Healing journey takes us from despair to hope to joy

by Catherine Fenwick ã 2000

few weeks ago I got the following message on my website from a young man in Philadelphia, his remarks are legitimate and I responded. "I recently had the painful experience of watching my mother die from cancer. I do not think there is anything funny about that. I found your website and can't really figure out where you are coming from with this positive attitude perspective."

I am very sorry for your loss. You are understandably distressed and perhaps angry at the thought that someone could laugh at such a time. Of course dying from cancer is not something to laugh about and watching someone we love die is very painful. What you have described is something I've thought about a lot because there is some danger in the "healing with humour" model. Healing humour and positive attitude is about timing, there is a time for tears and a time for laughter. When we focus on the pain, loss and sadness, we can miss out on the gifts.

Life is a series of beginnings and endings, comings and goings, losses and gains. How we handle these inevitable changes affects our physical, mental, emotional and spiritual health. Life does not cease to be funny when something bad happens any more than it ceases to be serious when we are laughing. Positive attitude does not guarantee survival, although there is some evidence that it facilitates healing. Most certainly a positive attitude will affect the quality of your life. People who feel positive and hopeful are happier than those who feel hopeless. In living our lives to the fullest we do not go directly from tragedy to joy. There is a healing process that we go through. This healing process isn't just about joy and laughter, it is also about grieving with lots of anger, sadness and tears. Sadness and joy are two sides of the coin of life, both are methods of externalizing our emotions.

People have many different perspectives on the notion of positive attitude. I have heard everything from, "positive attitude is naiveté " to "positive attitude is everything." Most of us have felt like this at different times in our lives, depending on what's happening. Life is a process, we never really get to perfection. Bad things happen in life and when they do our responses range from despair, anger, hope, acceptance, joy and back again. Healing is complex, positive attitude helps us to heal. The healing journey takes us from despair to hope to joy. If laughter is the currency of hope, then a healthy humour attitude is necessary for the journey. A study done by Dacher Keltner, a psychologist at the University of California at Berkeley, analyzed 40 adults whose spouses had recently died. Those who were able to express some joy and laughter as they grieved, functioned better two years after their loss. Showing signs of happiness during grief is not necessarily a form of denial.

There are dangers in the positive attitude, healing with humour, model I so often speak and write about. Sometimes people translate this into not allowing themselves, or others, to feel the full range of emotions or they may blame themselves if it "doesn't work." Denial and blame are not helpful to the healing process. Positive attitude and humour are not substitutes for feelings of loss. When we experience great loss we must allow ourselves to feel sad, anxious, angry and uncertain. We do not help ourselves by putting on the brave face of denial. Of course, the numbness of denial is good in the beginning, but it is not to our benefit to get stuck in a state of denial. What's worse is when people want to block our feelings and not allow us to show our grief. This is an unfortunate game of, "I'll pretend everything is OK and get on with my life" before we have a chance to fully grieve our loss. When we do not acknowledge and deal with these emotions, they interfere with our ability to heal. We feel more in control of our lives when we are hopeful and positive while acknowledging the full range of emotions. True joy and humour comes out of facing our grief with all of its components. First we cry, then we laugh.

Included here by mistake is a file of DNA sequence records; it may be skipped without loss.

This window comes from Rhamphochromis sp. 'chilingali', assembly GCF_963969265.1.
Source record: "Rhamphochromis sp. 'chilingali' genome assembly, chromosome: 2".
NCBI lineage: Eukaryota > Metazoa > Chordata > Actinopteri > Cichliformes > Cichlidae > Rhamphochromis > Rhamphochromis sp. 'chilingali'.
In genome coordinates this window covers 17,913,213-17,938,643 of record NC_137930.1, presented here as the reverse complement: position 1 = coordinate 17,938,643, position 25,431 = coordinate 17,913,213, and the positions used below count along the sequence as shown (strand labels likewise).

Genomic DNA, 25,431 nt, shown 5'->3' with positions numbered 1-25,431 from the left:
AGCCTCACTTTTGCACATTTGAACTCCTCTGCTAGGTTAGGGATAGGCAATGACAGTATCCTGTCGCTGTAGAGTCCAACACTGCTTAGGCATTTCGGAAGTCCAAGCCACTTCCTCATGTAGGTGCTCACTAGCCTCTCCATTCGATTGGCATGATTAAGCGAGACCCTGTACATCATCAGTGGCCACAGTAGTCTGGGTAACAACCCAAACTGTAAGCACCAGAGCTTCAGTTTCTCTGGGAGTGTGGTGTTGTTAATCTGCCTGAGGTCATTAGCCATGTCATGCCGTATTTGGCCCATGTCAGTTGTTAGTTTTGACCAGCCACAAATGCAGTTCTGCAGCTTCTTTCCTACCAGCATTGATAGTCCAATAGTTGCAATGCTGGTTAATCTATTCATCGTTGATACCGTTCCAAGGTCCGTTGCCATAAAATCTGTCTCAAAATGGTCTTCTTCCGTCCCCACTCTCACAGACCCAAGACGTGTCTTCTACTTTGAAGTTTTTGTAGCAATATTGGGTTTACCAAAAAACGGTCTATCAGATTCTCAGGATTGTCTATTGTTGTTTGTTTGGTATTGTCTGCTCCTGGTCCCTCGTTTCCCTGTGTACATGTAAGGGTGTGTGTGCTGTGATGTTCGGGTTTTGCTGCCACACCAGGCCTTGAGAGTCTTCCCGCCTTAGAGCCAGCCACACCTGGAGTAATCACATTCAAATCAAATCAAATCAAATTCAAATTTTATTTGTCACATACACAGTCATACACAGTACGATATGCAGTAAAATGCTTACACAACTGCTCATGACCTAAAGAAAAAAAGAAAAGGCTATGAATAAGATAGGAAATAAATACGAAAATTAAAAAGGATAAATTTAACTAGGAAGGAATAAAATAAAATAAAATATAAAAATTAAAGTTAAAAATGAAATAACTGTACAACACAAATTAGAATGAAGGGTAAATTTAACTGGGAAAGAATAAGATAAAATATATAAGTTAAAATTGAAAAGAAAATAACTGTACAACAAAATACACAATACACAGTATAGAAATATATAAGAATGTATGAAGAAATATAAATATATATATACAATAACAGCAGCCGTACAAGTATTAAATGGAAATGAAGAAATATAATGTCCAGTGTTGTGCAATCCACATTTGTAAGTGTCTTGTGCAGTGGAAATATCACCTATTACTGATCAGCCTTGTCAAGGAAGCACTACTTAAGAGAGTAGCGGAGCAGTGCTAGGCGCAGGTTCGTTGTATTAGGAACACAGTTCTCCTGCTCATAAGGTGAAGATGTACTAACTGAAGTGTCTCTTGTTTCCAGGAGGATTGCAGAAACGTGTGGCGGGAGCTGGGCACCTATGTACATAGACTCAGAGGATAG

My other concern about positive attitude and laughter is that if it "doesn't work" then what? People who believe that a positive attitude is sufficient for recovery may blame themselves if their disease gets worse. They might say things like, "If only I had a better attitude" or "I just didn't have enough faith or courage." A healthy humour attitude is necessary, but it is not necessarily sufficient for physical healing. Those who think positively, while still dealing with their natural anxieties about an uncertain future, are often happier people and have a better quality of life.


I do not say that laughter cures cancer or anything else, but the work of Norman Cousins, Bernie Siegel, Lawrence LeShan and many others suggests that positive attitude and laughter can influence our health by helping to reduce stress and boost our body's internal healing mechanisms. Positive attitude and humour do not guarantee survival, but they do facilitate emotional, spiritual and physical healing. I am a nine-year survivor of cancer. If my cancer comes back I will not blame myself by saying that I didn't laugh enough or that my attitude was not right. I want my positive attitude and my sense of humour to help me through the pain of grief, to give me the courage to face the loss and to experience life to the full today. I want my attitude to help me find inner peace.

Someone said to me the other day, "Hope is everything." I believe that where there's laughter, there's hope, and when we have hope we meet life with courage, dignity and joy. When we heal emotionally and spiritually, we are able to find our joy and laughter amidst the sorrow.

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